Cash flow hedges. Cash flow hedges are typically used when a company has a payout coming up that they want to protect themselves against. In the airline business, Southwest was able to set itself apart from the competition by using cash flow hedges to protect itself against the rising cost of fuel. On the financial statements, cash flow hedges flow through as "Adjusted Other Comprehensive Income" -- which, for the uninitiated, means that it doesn't affect numbers like net income and earnings per share ( EPS). That's a good thing because it means that the company you're looking at is reducing its risk exposure and providing you with understandable financials. Fair value hedges. Fair value hedges, on the other hand, are used to hedge against fluctuations in the value of an asset like inventory. It is standard practice in the energy industry to "go long" oil, for instance. This protects companies' oil inventories against a drop in oil price. With fair value hedges, changes in that hedging asset do carry over to the income statement as either a gain or loss on the investment. That's right, folks, these derivatives actually do sometimes have an income statement effect, though normally it's not a big one, since companies are required to use hedges that follow their assets closely. One of the biggest things to consider, is the effect that inventory hedging has on the inventory itself. When inventory is hedged, the inventory is actually allowed to be marked to market, which usually means that the value of that inventory is much higher than it would otherwise be. This is pretty significant when valuing a company, since key asset numbers and key ratios (like inventory and "asset turnover") can be skewed.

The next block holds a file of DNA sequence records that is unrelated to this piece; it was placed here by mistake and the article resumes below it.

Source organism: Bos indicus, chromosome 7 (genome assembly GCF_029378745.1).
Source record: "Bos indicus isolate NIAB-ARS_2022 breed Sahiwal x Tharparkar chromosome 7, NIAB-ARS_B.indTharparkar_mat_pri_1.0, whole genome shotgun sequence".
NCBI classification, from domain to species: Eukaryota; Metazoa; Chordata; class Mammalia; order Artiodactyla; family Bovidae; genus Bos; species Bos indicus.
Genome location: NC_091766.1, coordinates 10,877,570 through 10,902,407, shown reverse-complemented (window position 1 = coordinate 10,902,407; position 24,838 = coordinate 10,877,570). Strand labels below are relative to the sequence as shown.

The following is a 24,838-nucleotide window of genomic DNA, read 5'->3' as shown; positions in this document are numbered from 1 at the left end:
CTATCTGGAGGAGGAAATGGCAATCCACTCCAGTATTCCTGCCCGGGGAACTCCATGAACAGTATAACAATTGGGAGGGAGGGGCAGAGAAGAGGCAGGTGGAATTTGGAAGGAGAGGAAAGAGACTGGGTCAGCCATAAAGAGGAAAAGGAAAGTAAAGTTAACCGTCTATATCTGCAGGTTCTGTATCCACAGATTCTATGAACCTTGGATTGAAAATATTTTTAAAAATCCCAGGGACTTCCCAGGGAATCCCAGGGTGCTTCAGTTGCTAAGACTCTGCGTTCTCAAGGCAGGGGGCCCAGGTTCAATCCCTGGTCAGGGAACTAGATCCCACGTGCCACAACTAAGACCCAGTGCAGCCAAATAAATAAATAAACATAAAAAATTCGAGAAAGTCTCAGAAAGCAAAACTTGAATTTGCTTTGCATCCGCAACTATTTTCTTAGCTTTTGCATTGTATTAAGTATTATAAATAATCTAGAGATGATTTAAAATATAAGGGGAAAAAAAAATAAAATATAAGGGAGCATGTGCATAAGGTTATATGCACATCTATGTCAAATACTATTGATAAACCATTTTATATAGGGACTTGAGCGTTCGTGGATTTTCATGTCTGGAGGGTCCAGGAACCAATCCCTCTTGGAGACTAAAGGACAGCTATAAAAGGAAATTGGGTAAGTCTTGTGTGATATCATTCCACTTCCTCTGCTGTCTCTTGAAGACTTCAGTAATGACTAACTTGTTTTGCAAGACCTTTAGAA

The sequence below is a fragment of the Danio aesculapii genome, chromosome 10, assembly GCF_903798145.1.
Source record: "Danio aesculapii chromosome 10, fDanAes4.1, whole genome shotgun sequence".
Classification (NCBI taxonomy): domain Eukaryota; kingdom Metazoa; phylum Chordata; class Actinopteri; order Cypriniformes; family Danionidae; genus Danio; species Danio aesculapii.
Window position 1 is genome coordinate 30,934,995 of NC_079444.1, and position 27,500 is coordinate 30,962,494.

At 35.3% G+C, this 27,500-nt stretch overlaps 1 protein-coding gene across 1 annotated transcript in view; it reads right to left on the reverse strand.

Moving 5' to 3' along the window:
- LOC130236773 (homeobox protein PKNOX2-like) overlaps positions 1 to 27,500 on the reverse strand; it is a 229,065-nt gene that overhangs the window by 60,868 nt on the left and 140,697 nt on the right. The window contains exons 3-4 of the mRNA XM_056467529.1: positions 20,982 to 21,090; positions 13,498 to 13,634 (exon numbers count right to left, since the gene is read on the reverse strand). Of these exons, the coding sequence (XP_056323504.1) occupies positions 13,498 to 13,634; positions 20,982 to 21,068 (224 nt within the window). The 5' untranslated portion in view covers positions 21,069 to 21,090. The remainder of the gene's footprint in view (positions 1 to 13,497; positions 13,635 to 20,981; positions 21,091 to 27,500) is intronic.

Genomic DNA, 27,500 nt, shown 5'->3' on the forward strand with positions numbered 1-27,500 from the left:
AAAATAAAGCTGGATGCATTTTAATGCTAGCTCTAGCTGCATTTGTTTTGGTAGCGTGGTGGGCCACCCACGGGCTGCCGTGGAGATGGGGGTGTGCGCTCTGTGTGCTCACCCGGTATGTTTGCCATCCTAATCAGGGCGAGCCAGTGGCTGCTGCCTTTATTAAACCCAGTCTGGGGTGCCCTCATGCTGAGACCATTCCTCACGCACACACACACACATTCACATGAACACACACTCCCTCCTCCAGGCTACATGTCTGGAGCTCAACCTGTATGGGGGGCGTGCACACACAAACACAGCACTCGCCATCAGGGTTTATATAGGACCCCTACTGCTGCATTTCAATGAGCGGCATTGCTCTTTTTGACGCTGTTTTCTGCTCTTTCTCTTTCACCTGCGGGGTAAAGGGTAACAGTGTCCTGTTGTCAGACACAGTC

If that's the case for a company you're looking at, you're not going to want to compare its fundamentals directly against a company that doesn't account for its assets that way. (For more on fundamental analysis, check out " Getting Started: Fundamental Analysis.") Hidden Derivatives Another situation you might not expect is the hidden derivative. Derivatives don't have to trade on exchanges -- leases and contracts can have embedded derivatives that need to be valued at market value. This used to be a big problem -- in the pre- Enron days, hard to value hidden derivatives could be accounted for with some wacky financial models. Now, auditors do a pretty good job of making sure that these kinds of instruments appear on the financial statements realistically. (Flashback 2001: For more on Enron, check out " Enron Troubles Only the Tip of the Iceberg?") Making Sense of Things With all of the issues derivatives can cause when you're valuing a company, how do you know which end is up? Read the footnotes. The "Notes to the Financial Statements" section of a company's annual report will lay out all of the treatment they're giving derivatives, and fill in the "why." It should also provide you with alternative numbers you can use to compare fundamentals across companies and industries. Ask any CPA or CFO -- derivative accounting is one of the trickiest areas in the business world. Now that you know the basics of how derivative investments can affect a company's financials, and where to look to fill in the blanks (the notes), you'll have an edge the next time you think about investing in a company that makes lots of derivative plays.